Wednesday, March 5, 2014

Works-In-Progress Wednesday: The Inkweaver Returns!

No, it's not a sequel... I mean I was finally able to finish that chapter that I've been poking at for a really long time! Read and enjoy!

The Four Travelers

There were once four simpletons who decided to take a journey.

“My friends,” said the first, “beyond this city there is a large forest. No doubt on the other side of this forest, our fortune awaits us. Let us therefore depart thither, that we may partake of it!”

The other three agreed with the first, and so they departed.

When they arrived at the forest, the four simpletons were met by a Raven.

“Where are you going?” the Raven asked.

“We are going to seek our fortune,” declared the first simpleton.

“We are certain it lies just beyond these woods,” said the next.

“All we must do is keep to the path, and it will lead us right to it,” explained the other.

“Riches and ease; that is how it is done!” trumpeted the last.

“Riches and ease come best and last longest when achieved through toil and honest gain,” said the Raven. “There is a path that runs straight through these woods; do not leave it, or it will be worse for you!”

“We are men in search of fortune, what could possibly go wrong?” scoffed the first simpleton.

“Never trust a Raven, for he will always bode ill,” sneered the next.

“It is only a wood, where is the harm?” taunted the other.

“Nothing can stop us!” maintained the last.

“If you will not heed my warnings, you have only yourselves to blame,” croaked the Raven.

The four travelers continued on their way. Presently, they began to get thirsty.

“My friends,” said the first, “let us find water, ere we die!”

So they left the path through the woods, so great was their thirst, and they came upon a little spring. The Raven followed, and lighted on a boulder.

“Do not drink from this spring!” said the Raven. “It has been enchanted by a witch who lives nearby. All who drink of it are her slaves for life!”

“Isn’t that just like a Raven, to say such wicked things about an innocent little spring!” sneered the first simpleton.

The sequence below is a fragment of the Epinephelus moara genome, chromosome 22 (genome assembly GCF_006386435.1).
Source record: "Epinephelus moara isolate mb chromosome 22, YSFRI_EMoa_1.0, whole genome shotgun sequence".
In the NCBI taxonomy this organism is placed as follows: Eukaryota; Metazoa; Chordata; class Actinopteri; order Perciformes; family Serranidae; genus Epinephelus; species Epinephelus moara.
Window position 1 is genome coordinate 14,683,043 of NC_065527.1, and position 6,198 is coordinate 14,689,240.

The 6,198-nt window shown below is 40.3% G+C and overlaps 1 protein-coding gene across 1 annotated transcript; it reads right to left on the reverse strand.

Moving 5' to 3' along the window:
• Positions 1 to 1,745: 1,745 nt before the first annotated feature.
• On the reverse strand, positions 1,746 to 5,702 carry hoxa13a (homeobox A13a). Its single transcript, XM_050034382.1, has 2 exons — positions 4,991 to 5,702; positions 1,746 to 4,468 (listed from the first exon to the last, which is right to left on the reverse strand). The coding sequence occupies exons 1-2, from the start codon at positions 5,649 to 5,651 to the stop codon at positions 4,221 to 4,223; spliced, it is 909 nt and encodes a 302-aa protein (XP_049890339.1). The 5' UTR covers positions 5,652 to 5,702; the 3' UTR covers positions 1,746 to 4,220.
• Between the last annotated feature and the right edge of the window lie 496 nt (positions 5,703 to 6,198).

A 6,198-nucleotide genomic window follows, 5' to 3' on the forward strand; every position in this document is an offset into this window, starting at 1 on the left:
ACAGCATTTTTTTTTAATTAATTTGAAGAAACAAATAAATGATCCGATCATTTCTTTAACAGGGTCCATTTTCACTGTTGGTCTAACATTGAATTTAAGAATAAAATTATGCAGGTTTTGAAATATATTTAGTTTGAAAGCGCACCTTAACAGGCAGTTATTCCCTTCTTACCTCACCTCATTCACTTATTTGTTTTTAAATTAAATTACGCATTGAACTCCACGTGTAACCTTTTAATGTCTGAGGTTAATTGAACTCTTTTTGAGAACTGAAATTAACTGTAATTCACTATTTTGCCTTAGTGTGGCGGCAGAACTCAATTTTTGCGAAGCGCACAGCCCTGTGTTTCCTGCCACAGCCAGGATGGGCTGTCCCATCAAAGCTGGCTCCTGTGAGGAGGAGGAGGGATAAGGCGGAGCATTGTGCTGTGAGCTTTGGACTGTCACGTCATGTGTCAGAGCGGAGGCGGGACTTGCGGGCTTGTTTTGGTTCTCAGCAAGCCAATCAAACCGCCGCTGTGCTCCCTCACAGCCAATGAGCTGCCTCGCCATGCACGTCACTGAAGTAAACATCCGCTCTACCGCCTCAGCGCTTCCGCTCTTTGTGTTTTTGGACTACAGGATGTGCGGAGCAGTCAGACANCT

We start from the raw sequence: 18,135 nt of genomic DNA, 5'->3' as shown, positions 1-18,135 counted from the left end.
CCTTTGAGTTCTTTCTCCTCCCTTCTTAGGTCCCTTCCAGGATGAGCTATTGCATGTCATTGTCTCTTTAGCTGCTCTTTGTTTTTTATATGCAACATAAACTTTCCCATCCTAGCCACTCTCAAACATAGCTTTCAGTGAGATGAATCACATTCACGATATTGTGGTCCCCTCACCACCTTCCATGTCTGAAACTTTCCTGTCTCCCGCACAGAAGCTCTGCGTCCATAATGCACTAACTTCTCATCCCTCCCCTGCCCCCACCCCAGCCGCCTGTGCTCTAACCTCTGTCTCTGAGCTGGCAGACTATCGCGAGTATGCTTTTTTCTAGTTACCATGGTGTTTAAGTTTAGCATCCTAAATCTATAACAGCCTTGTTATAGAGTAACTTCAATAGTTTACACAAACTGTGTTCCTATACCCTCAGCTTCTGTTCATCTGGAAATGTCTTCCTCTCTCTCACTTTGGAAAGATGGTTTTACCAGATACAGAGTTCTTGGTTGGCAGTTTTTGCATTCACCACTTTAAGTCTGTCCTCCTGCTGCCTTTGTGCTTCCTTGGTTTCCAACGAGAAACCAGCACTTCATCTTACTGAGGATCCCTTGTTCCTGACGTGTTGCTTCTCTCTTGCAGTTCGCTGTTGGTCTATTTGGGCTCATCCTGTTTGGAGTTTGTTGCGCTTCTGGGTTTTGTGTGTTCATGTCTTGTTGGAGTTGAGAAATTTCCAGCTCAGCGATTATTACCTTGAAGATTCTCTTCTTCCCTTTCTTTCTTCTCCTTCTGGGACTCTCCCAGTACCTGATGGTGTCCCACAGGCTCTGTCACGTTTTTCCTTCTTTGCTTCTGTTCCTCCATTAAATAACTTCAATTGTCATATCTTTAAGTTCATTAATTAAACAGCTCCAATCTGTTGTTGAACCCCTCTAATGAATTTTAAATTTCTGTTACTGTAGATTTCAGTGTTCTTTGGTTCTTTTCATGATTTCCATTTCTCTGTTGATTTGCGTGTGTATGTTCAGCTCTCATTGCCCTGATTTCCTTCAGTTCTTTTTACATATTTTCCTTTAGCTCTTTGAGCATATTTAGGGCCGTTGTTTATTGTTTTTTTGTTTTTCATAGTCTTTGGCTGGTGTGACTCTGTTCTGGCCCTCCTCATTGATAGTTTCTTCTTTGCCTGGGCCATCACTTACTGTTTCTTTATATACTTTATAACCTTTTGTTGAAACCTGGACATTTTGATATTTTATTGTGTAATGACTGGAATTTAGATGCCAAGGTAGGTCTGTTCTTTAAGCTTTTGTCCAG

“Can’t you see we are suffering? Let us drink in peace!” said the next.

“Foolish Raven! Don’t you know that modern folk do not believe in old wives’ tales of witches and sorcery?” sniffed the other.

“It is a free country, we may drink where we wish!” huffed the last.

“If you will not heed my warnings, you have only yourselves to blame,” croaked The Raven.

So the four traveling simpletons drank their fill from the spring. When they had slaked their thirst, they grew very hungry. Having no food of their own, they set off still further from the main path to find something to eat. Not far from the spring they discovered a grove of apple trees. One of them said, “These apples look good, and we are famished; let us eat some of them!”

The Raven followed, and lighted upon a branch.

“Do not eat of these trees!” said the Raven. “They are tended by the witch who lives nearby. All who eat of her trees are her slaves for life!”

“Oh-ho! I see how it is! You would have us starve, then!” trumpeted the first simpleton.

“These are public lands; no one owns anything, and everything is free for the taking!” stated the next.

“Where is this witch you speak of? Shouldn’t she put a fence around the trees if she did not want passersby to eat of them?” asked the other.

“Leave off telling us what to do!” cried the last.

“If you will not heed my warnings, you have only yourselves to blame,” croaked The Raven.

Once they had eaten their fill of the apples, the four travelers continued even further into the forest, until they came upon a clearing full of thick, soft grass.

“Friends,” said the first traveler, “we have come a long ways, eaten, drank, and it grows dark. How will we reach our fortunes if we are over-weary from journeying? Let us rest ourselves in this meadow, that we may pursue our riches with full strength.” His companions agreed with him, but the Raven again flew among them, croaking, “Do not lay down in this meadow! It is covered with the enchantments of the witch that lives nearby. She will surely have you in her power if you remain but a moment longer!”